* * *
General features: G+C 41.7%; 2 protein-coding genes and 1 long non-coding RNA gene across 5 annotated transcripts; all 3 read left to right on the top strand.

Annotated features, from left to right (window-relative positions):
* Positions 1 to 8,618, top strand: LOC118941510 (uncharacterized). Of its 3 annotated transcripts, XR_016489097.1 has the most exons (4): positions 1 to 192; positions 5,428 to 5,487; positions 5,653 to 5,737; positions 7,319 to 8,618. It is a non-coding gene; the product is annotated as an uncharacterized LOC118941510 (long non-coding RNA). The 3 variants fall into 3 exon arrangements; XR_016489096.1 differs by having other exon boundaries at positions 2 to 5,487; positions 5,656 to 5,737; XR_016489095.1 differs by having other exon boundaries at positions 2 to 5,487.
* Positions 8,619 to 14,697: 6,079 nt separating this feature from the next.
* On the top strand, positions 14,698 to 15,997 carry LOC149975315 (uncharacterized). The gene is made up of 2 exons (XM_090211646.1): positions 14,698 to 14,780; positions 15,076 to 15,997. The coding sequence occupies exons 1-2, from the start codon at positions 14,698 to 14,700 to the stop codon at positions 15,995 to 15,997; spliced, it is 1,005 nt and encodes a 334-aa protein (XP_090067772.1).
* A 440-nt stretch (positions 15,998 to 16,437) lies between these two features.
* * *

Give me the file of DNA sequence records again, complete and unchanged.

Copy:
General features: G+C 41.7%; 2 protein-coding genes and 1 long non-coding RNA gene across 5 annotated transcripts; all 3 read left to right on the top strand.

Annotated features, from left to right (window-relative positions):
* Positions 1 to 8,618, top strand: LOC118941510 (uncharacterized). Of its 3 annotated transcripts, XR_016489097.1 has the most exons (4): positions 1 to 192; positions 5,428 to 5,487; positions 5,653 to 5,737; positions 7,319 to 8,618. It is a non-coding gene; the product is annotated as an uncharacterized LOC118941510 (long non-coding RNA). The 3 variants fall into 3 exon arrangements; XR_016489096.1 differs by having other exon boundaries at positions 2 to 5,487; positions 5,656 to 5,737; XR_016489095.1 differs by having other exon boundaries at positions 2 to 5,487.
* Positions 8,619 to 14,697: 6,079 nt separating this feature from the next.
* On the top strand, positions 14,698 to 15,997 carry LOC149975315 (uncharacterized). The gene is made up of 2 exons (XM_090211646.1): positions 14,698 to 14,780; positions 15,076 to 15,997. The coding sequence occupies exons 1-2, from the start codon at positions 14,698 to 14,700 to the stop codon at positions 15,995 to 15,997; spliced, it is 1,005 nt and encodes a 334-aa protein (XP_090067772.1).
* A 440-nt stretch (positions 15,998 to 16,437) lies between these two features.